In 2008, James moved to Australia to help build DRA’s Brisbane office. His responsibilities included research and development of new business and client management in Southern Africa, Australia and Indonesia. James also has substantial experience in beneficiation optimisation with emphasis on various technologies including some technologies where he jointly holds patent rights. James has delivered technical papers within his area of expertise within the chemical engineering area. More recently, he has been responsible for the process engineering discipline across Peabody Energy Australia’s mineral projects. James is also affiliated with ECSA as a Professional Engineer. He is a Member of IEAust (Chem), and is an active Member of the Australian Coal Processing Society.
Mr Agenbag serves as both executive and non-executive director on the boards of companies in Australia. He is currently engaged as regional manager across Africa for a subsidiary of a ASX listed company. His responsibilities include business optimisation, project management, market research, development of new business and client management.
James has an extensive international network that stretches across Australia, South Africa, USA and Mauritius.
Mr. Agenbag conducted several technical audits of power plants in Mauritius to quantify the efficiency of the feedstock used when burnt in the boilers and was able to recommend alternatives that could improve boiler and overall plant operation efficiency thus reducing costs.
James has been actively engaged in the consulting of the Equilibre arundo donax to electricity project since 2014. In particular, he has been responsible for preparing the Equilibre project financial business plan, researched the Mauritius existing IPPs power plants efficiency and adaptability to different types of feedstock, including arundo donax. Mr. Agenbag has been involved in the preliminary feasibility study for an arundo donax pelletizing manufacturing facility to be built in Mauritius. He has also performed a comparative technical and commercial analysis on fossil coal versus arundo donax biomass when used as feedstock to produce electricity.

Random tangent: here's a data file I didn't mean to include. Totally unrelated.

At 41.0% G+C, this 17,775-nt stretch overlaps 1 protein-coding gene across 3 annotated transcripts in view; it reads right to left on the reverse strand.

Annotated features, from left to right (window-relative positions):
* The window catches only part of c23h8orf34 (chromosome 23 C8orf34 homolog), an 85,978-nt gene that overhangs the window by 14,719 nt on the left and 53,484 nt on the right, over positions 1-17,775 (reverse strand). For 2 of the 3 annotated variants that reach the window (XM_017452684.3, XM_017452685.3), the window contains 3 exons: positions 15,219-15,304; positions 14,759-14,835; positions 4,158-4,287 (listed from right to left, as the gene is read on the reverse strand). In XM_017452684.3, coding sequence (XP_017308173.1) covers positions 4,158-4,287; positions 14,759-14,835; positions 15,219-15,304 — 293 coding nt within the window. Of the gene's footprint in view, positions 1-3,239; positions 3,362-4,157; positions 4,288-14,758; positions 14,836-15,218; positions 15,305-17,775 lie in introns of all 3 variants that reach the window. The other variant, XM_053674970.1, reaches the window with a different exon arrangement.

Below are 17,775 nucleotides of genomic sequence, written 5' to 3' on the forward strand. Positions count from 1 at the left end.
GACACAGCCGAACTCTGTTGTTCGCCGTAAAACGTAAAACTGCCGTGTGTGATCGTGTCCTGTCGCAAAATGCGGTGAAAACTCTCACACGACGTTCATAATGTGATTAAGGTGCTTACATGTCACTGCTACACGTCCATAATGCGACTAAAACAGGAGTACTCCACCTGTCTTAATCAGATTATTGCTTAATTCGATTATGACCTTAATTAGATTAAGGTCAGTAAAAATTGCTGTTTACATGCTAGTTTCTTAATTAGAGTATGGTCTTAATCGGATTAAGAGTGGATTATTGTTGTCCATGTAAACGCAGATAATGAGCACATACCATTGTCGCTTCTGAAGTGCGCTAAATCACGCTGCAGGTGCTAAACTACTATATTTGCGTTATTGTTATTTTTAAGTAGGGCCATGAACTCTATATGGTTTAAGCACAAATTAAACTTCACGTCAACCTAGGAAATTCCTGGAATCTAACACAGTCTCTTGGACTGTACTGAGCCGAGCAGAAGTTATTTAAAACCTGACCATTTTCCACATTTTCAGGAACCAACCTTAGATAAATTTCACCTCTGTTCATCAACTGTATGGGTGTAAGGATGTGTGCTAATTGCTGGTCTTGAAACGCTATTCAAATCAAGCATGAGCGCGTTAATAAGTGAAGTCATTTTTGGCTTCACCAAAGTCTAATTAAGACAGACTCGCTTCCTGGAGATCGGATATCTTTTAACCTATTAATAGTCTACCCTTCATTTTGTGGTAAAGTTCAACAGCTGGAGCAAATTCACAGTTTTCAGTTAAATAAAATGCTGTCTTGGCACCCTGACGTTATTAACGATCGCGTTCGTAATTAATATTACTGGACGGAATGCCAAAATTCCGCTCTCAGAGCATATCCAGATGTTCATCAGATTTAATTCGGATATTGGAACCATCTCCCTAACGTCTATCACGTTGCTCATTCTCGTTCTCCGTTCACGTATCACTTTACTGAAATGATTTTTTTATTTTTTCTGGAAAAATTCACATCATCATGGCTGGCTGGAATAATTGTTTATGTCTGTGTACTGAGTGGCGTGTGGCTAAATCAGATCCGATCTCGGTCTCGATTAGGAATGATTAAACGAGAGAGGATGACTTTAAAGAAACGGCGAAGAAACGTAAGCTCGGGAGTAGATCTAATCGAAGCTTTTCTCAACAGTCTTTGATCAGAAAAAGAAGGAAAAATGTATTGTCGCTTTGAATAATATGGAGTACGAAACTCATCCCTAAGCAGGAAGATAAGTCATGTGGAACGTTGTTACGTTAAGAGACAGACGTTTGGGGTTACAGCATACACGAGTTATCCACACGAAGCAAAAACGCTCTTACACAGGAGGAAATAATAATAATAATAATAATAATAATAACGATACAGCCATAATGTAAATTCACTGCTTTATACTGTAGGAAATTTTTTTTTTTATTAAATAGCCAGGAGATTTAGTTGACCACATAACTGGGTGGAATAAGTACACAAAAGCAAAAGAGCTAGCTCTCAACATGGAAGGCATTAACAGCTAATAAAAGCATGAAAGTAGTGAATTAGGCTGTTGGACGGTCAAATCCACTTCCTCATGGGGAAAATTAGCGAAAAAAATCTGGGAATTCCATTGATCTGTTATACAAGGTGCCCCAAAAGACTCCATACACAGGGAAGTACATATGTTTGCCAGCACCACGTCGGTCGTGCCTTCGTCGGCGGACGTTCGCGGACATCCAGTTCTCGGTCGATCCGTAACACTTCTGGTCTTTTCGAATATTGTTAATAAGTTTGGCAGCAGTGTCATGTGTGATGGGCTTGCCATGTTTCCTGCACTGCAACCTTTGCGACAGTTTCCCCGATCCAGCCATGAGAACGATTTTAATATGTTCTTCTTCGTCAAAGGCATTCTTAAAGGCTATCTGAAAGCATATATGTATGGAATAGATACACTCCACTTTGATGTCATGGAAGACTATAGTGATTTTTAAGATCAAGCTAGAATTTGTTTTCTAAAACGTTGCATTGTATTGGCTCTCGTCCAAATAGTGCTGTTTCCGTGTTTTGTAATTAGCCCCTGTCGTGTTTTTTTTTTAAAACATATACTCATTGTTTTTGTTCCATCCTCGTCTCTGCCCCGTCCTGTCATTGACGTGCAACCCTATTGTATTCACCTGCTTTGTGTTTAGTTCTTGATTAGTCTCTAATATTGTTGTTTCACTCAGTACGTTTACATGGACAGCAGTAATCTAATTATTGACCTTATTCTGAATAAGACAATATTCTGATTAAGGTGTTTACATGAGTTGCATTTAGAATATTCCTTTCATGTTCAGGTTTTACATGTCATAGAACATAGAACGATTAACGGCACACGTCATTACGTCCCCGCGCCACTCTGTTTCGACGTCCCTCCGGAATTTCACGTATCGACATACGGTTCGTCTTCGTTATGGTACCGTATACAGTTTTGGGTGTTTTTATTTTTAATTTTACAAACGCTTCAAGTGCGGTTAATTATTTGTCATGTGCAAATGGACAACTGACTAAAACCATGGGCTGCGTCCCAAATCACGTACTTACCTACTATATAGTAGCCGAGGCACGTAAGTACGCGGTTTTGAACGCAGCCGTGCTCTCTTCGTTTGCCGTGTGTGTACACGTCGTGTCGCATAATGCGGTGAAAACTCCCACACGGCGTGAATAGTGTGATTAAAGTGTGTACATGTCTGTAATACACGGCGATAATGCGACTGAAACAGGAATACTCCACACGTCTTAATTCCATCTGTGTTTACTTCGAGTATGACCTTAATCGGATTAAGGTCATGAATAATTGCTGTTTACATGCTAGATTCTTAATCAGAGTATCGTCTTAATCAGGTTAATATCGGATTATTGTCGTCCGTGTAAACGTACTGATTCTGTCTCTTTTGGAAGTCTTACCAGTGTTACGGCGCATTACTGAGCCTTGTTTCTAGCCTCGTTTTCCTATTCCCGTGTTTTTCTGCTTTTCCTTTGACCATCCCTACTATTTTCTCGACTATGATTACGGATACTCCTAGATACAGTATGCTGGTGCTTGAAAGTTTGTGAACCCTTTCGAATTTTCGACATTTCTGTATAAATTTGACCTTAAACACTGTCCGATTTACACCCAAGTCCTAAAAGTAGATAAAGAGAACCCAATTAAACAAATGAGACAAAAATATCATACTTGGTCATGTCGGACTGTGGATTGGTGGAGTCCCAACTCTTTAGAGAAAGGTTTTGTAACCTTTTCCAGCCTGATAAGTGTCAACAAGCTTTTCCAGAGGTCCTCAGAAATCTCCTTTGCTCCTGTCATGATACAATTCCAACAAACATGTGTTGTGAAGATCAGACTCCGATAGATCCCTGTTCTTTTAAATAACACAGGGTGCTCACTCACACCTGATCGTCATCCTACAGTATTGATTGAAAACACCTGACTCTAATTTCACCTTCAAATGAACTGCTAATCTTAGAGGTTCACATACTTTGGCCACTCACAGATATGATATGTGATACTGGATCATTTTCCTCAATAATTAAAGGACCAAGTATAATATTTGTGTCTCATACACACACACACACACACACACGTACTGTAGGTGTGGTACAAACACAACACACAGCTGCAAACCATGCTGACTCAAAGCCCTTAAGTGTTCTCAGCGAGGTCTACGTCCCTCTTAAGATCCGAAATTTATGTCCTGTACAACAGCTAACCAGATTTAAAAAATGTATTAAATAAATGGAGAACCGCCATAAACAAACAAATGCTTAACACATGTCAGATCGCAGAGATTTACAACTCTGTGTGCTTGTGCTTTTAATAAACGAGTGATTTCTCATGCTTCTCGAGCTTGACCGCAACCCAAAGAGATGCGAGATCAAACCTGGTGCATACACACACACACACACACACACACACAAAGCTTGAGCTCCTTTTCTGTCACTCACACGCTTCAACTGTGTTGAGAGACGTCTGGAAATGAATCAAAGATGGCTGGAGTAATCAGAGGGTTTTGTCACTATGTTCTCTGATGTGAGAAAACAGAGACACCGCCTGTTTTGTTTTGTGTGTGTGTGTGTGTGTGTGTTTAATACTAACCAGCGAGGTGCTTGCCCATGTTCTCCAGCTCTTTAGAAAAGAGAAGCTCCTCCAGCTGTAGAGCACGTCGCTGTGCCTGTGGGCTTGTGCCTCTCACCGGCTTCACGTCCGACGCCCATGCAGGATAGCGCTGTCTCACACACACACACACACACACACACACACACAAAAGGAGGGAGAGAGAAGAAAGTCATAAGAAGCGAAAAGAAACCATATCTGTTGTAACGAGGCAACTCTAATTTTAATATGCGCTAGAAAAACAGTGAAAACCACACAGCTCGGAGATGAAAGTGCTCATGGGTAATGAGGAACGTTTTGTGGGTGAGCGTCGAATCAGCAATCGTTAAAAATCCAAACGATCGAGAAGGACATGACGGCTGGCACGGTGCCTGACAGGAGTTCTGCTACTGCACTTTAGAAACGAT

Bilal Anwar is an International Climate Policy and Climate Finance professional with 18 years of exrerience in United Nations Inter-governmental climate change negotiations process, international climate finance policy development, implementation of global scale multi-stakeholder climate finance related adaptation and migration programs and projects.
Currently heading up the newly established entity ‘The Commonwealth Climate Finance Access Hub’, with headquarters in Mauritius abd country support programmes in number of Commonwealth member countries. The goal of The Commonwealth Climate Finance Access Hub is to provide technical and capacity enhancement support to small island nations, least developed (LDCS) and other climatically vulnerable countries in facilitating their access to interantional sources of climate finance.
Previously, served in ‘United nations Framework Convention on Climate Change (UNFCCC)’ from 2000-2010 in Bonn, Germany, as a Team Leader, in providing policy options and operational approaches in the inter-governmental climate change negotiations process and in developing the methodological and technical mechanisms in the development of Global Carbon Market. During this period also led the UN Climate Finance and Capacity Building Programme for the developing and climatically vulnerable countries of the world.
Alphakat GmbH is a German company that focuses on: -Engineering, components production, Research and Development, electric and electronic technologies-Plants and systems featuring the use of an advanced catalyst-Plants that convert any organic material to synthetic diesel with a process copied from the natural process of crude oil production (KDV technology), Alphakat actually is a synonym of “Catalytic Depolymerization” KDV.
Since 2003 Alphakat GmbH invented and patented what today is our main product, known as “KDV technology” based on our catalytic low temperature pressureless process.
The KDV plants use a catalyst with the same structure as what occurs in nature, outputs the same product and with the same environmentally benign process.
The plant executes this process much faster than in nature since the structure of the catalyst is advanced (fine-molecule, ion-exchange and 100% crystallized) and the process takes place in an oil cycle instead of a water cycle, with a turbine rather than in a sediment.
The result is that a conversion that took millions of years in nature happens in just minutes.